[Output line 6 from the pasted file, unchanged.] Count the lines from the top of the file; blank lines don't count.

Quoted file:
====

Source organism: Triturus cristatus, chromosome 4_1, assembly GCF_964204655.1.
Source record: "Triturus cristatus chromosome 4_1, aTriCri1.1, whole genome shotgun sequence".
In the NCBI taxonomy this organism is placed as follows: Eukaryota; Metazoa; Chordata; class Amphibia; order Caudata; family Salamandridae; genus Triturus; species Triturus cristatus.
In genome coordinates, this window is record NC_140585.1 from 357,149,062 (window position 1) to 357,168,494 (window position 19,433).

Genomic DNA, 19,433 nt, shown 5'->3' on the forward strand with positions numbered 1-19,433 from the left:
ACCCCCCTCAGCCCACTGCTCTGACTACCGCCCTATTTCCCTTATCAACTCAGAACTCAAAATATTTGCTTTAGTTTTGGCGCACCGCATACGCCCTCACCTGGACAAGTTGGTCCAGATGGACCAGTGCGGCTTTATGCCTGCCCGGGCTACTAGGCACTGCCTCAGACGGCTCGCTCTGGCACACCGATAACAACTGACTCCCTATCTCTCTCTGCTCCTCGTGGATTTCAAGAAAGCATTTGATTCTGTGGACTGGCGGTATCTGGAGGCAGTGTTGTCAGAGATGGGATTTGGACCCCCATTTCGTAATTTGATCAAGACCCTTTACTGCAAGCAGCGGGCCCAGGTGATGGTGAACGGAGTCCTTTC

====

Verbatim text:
ACCCCCCTCAGCCCACTGCTCTGACTACCGCCCTATTTCCCTTATCAACTCAGAACTCAAAATATTTGCTTTAGTTTTGGCGCACCGCATACGCCCTCACCTGGACAAGTTGGTCCAGATGGACCAGTGCGGCTTTATGCCTGCCCGGGCTACTAGGCACTGCCTCAGACGGCTCGCTCTGGCACACCGATAACAACTGACTCCCTATCTCTCTCTGCTCCTCGTGGATTTCAAGAAAGCATTTGATTCTGTGGACTGGCGGTATCTGGAGGCAGTGTTGTCAGAGATGGGATTTGGACCCCCATTTCGTAATTTGATCAAGACCCTTTACTGCAAGCAGCGGGCCCAGGTGATGGTGAACGGAGTCCTTTC